I left a message for my doctor:  "I have so much nausea from the medication that I've lost another two pounds.  I can't take anti-nausea meds because they make me to sleepy to work. I have a yeast infection, and my tongue is BURNING."

Summer makes communication difficult.  My doc was out of the office, as was the nurse practitioner who initially saw me.  I have all of my medical records in my married name, and although the entire front desk knows "who I REALLY am" (AKA a partner physician in disguise) when I call, the nurse and doctor who managed my message apparently did NOT.

Here is how the call back went:

Nurse:  "The doctor wants you to know that you have a very serious infection and you must finish your antibiotic.  He says that if you would take it with food you would have less nausea.  He also wants to know where you think you have a yeast infection?  And he wants me to tell you that this antibiotic does not cause yeast infections.  It does, however, cause a metallic taste sometimes, and that is probably what you are feeling on your tongue."

It is a testament to my overall patience that I let this run its course.  Because, really?  I am a FIFTY-EIGHT year old woman, and odds are good I have had at least ONE yeast infection in my life and know EXACTLY where it is and what it feels like.  PLEASE do not assume that my IQ is under 80 before you have even spoken to me.  ASK if I am taking it with food, don't assume that I am doing it wrong.  And hey, here's an idea - check the previous provider's note:  Even if you wrong-headedly believe that THIS antibiotic cannot POSSIBLY be the cause of all this trouble, could it be the fact that it is the THIRD DAMNED ONE in less than a month????  I mean, I didn't get this very serious infection outta nowhere, did I?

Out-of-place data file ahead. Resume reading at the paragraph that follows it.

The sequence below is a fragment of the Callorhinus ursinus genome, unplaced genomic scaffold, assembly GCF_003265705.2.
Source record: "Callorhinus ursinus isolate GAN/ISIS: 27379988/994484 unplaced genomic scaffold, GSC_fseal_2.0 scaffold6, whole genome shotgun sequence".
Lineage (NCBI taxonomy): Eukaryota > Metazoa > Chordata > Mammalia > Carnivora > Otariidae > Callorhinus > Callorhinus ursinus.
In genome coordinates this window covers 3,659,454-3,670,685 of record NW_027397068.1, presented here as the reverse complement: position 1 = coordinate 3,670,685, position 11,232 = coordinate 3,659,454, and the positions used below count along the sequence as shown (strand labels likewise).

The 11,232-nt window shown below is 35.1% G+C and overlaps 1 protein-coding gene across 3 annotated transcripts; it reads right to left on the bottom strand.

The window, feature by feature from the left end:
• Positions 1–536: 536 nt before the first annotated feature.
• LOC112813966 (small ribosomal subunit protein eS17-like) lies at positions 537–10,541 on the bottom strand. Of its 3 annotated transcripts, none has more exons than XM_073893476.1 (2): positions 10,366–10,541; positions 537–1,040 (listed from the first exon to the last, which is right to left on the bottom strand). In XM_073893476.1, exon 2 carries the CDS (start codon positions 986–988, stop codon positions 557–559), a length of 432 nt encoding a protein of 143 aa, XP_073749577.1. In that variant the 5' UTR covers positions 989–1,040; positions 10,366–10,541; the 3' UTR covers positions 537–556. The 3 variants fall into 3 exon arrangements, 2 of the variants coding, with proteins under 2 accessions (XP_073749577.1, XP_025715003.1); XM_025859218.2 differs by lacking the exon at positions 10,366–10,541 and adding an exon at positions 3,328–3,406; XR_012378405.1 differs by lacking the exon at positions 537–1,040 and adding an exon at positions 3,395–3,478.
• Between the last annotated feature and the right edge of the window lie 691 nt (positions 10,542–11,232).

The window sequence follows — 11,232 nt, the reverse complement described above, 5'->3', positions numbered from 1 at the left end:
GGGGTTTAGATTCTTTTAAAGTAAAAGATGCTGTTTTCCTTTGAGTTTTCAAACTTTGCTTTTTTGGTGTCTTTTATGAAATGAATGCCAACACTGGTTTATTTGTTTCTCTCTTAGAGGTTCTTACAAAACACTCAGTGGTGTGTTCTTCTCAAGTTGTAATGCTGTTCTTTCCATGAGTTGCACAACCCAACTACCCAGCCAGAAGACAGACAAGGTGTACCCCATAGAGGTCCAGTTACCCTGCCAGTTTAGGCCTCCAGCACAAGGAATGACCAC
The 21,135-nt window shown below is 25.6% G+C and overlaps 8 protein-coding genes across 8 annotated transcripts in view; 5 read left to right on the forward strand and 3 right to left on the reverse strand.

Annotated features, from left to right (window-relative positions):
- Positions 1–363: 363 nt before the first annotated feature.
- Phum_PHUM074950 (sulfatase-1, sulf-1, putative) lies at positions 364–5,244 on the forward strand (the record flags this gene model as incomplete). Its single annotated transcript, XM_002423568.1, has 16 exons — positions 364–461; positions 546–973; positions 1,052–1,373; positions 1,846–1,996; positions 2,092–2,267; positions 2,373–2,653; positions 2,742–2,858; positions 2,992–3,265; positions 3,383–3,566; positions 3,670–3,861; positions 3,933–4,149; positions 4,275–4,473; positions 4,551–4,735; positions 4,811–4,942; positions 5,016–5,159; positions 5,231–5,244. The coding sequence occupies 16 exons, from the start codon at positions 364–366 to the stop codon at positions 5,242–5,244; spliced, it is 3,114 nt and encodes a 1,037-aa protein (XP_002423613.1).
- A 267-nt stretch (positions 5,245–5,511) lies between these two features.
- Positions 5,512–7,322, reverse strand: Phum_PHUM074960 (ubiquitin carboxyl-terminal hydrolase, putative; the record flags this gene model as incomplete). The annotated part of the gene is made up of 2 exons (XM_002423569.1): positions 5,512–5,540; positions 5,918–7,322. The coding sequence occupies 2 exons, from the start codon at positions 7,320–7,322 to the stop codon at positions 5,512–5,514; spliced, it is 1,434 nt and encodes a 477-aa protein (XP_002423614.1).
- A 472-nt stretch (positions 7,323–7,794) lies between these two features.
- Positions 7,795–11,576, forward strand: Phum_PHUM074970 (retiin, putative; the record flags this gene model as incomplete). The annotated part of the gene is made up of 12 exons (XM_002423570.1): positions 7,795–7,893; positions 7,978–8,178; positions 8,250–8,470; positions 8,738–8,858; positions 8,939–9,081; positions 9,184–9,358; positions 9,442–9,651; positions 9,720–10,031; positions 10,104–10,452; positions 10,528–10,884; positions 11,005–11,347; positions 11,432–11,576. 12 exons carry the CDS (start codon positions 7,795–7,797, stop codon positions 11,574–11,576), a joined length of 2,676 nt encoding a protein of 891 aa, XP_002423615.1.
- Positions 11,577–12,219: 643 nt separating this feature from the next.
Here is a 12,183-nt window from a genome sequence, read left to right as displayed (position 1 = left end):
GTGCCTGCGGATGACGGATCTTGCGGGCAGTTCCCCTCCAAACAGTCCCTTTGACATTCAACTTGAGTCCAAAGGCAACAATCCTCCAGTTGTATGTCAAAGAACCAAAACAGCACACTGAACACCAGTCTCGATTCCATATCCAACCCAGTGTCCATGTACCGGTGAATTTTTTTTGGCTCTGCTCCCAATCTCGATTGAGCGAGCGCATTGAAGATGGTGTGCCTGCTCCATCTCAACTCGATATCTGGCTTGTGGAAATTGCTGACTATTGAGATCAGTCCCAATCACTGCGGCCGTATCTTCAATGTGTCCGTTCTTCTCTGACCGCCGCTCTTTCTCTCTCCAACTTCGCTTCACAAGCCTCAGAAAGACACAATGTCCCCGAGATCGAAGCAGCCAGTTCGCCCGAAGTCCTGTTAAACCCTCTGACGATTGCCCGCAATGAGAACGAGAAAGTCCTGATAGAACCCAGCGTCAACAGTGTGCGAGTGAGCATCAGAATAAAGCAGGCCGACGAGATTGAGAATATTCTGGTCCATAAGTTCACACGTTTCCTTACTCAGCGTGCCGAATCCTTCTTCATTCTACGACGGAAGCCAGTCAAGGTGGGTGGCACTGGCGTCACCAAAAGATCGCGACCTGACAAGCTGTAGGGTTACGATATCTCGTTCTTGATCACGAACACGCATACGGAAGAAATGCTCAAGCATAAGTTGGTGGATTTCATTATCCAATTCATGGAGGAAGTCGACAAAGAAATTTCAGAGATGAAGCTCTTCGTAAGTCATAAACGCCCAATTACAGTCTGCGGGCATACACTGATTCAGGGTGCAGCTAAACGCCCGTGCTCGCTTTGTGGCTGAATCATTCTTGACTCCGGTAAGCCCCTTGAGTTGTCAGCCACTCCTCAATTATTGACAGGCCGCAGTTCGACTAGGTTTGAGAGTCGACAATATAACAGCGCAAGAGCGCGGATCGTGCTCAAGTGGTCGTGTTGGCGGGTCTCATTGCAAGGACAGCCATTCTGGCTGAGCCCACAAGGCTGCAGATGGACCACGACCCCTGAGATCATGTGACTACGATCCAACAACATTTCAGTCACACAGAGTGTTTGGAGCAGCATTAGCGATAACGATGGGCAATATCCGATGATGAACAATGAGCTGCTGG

Me:  "First, let me introduce myself.  My chart is in my married name but I am Dr. D.  I am altogether aware of how serious this is. This is my SIXTH day of this antibiotic, not my first.  I am not being a baby about the side effects, I AM taking it with what little food I can get down and I am trying to WORK and not vomit on anyone.  Tell him the yeast infection is in my VAGINA, and tell him this is my THIRD antibiotic in less than two months, which he would know if he had read the last provider's note.  And this is no damned 'metallic taste.'  My tongue is on fire.  Have him call me if he has any questions."

He called in a fourth antibiotic and some yeast medication.

I've been in practice for nearly 30 years and I don't think I have ever asked a grown womant to explain to me where she 'thought her yeast infection was located.'

I can't tell this story without every nurse in the room laughing their butt off.


I started the new medication, which is FOUR times daily.  The nausea and burning subsided, and I actually managed to have a couple of good work days, and felt pretty well for our beach vacation.  I completed a total of 14 days of treatment between the two medications and came home and went back to work.

Monday was fine.

Tuesday was...uncomfortable.  Tuesday night was an up-and-down to the bathroom festival, and by Wednesday it was clear that I had not succeeded in clearing the problem.   Thursday I went to my own doc (OhThankGod).  In less than two days I was MUCH sicker than I had been the previous time.  This time my blood work confirmed dehydration.  I was sick enough that I couldn't even read. For me, that's SICK.

Cultures were repeated and were again positive for C. diff and he took me out of work for a week and restarted a second course of antibiotic #4.  It was about four days before I could really clean up the work I'd left undone.  And this time, instead of taking the medication four times a day whenever I remembered (I did get in four a day, but they weren't too evenly spaced), this time I have an alarm set for every 6 hours on my phone.  I wake up twice at night to take them. It took the full week to feel like I was anything close to normal.

I'm cleared to return to work on Tuesday, although I'll still be on the antibiotics at that point.  Pray God I don't have a third recurrence.